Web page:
AS: Well, my sister--he married two of my sisters, and see, after he lost his first one, she had three boys. And maybe lived about a year after his mama died. And then so these other two growed up. And whenever he got married, I think, one of them was about eight, or six years old, or somewhat like that. I just don't remember. And when they were--he married after he lost his first wife, he just stayed around Mom's, and Mom took care of the boys, fed him, cooked for him. So then--we didn't know he was trying to go with my other sister. She was there, she wasn't married. And my other sister had a boy belongs to somebody else. So that was the way it was. And then so--when he married this girl, then she had another boy by him. So this other one's his stepson. And that's the one--and when his wife died, his sister came up here, and that little baby was about a year old, and she asked [Marone?], she said, "[Maron], so why don't you let me have the baby? And I'll raise it?" She said, "I don't have no kids," she didn't have no kids. She'd been married a long time. And he said to ask Ma--Miz Sequoyah--for him, "She's the one watching over him." So she come in there and ask Mama if it was all right for her to take the baby. "I'll raise it. And you can come see it anytime you want to." And Mama said, "Well, if it's all right with the daddy, he's the father of the baby"; "Well, he's the one told me to ask you, what you think." "Well," she said, "Well, guess it'd be all right." They packed his clothes and she took the baby home. And she raised that boy. And after she raised that boy, when he was old enough to work [walk?] around a little bit, then she started having her own! She had about five! And she loved this boy so, she raised just like her own. I think she was worried to death when they brought him in; he had died in New York, I don't know what he was doing up there, and they said someone says that somebody had killed him [clock drowns out the next words; ten story high?] at the window. And when they brought him in, she was pretty sick, then, that was his ain’t anyway. Lizzie Smith was her name. She's the one. And she was sick, boy, she took it hard, when she seen this boy. And her son, this other husband's son, was telling me that he thought that that boy's the one that took her on, so she died jest about a couple months after they buried my nephew. And he said, "Now [ ], that's what made her worse, when she's worried about Emanuel." 'Manuel, his name's 'Manuel. And so this other boy, now that was his half-brother. They just had one mother and different daddies. That's why Mama told him, "You don't take this boy, you have to let him stay, 'cause sometimes you might have trouble between you and your other wife if you just got married." And she told Lizzie Smith, [s]he said, "This is not [Marone's], so I'll just keep him, and I'll just raise him." So she raised this other boy. So that's why she didn't let Lizzie Smith take it, 'cause he didn't belong to Marone. Then he lost his second wife, then he got married again!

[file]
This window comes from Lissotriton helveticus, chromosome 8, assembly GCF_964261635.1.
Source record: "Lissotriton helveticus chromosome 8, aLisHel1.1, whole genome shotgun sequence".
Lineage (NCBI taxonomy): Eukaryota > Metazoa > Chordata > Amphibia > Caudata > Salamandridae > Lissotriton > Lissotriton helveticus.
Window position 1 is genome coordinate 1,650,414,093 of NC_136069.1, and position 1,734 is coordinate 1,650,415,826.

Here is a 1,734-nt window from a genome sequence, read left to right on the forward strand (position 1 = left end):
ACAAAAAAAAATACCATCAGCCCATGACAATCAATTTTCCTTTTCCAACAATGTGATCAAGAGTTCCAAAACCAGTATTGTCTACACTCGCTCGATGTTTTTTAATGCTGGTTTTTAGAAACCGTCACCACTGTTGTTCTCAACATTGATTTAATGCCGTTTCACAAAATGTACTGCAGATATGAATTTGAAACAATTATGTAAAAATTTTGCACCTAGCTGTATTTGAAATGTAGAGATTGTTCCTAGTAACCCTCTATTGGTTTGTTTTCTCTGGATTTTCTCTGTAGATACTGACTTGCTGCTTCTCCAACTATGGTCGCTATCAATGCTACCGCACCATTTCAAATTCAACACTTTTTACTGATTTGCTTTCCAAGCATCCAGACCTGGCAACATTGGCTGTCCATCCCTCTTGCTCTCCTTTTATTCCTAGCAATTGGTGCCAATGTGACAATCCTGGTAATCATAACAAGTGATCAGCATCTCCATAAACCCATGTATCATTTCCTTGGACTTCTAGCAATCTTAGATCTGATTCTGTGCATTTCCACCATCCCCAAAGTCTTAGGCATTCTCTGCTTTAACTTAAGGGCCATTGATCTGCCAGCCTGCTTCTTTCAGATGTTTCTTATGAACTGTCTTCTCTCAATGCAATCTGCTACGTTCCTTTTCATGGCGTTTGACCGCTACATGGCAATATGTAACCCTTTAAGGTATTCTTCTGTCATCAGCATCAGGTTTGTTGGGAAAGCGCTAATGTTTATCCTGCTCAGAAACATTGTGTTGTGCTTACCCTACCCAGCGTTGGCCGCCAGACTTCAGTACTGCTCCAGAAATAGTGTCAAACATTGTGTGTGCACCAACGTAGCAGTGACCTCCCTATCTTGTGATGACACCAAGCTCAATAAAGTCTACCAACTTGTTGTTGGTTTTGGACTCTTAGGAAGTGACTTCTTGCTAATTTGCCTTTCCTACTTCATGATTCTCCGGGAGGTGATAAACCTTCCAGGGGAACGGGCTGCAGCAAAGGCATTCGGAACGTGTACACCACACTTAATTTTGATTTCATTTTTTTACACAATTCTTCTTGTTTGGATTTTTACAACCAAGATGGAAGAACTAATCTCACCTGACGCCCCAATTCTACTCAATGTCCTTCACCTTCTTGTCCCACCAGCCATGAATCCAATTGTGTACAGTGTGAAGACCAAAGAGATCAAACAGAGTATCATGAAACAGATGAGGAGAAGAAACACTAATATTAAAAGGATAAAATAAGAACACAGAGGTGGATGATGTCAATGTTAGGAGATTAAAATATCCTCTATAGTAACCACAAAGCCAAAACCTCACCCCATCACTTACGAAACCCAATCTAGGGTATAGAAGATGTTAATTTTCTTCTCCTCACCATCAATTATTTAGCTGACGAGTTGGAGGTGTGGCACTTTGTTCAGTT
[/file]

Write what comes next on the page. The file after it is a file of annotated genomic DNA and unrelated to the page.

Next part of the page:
SG: What a lady-killer!
AS: Um-hum, he even had about ten kids, too, with his third wife.
SG: Wow!
AS: Yeah, and after she died, so--jest one of them stepsons, only one's living now--after his wife died the second time.
SG: That clears it up a bit, I was mixed up as to who was who, so that's cleared up... And then there was the--let's see--I'm surprised how much we did talk about, actually! [AS laughs.] We got a lot covered then. I got mixed up about English and Cherokee--you said that when you were in school you were taught English, arithmetic, geography, all that stuff... And then--where I got mixed up was, you said, "I didn't learn how to talk English till I was ten years old; I talked my own language around here"? But then I've got, "And my mother taught me English"--but you meant "Indian", I think...
AS: No, I didn't learn my English just until I got around these white kids up here, our neighbors, up here? That's where I learned how to talk; they'd come down here, and stay around with the white kids, and that's where I picked up how to talk English. So I didn't talk English before, when I was jest about nine or ten years old. And then when I went to school, I just went to fourth grade. My daddy got me out. So I didn't go no further than fourth grade.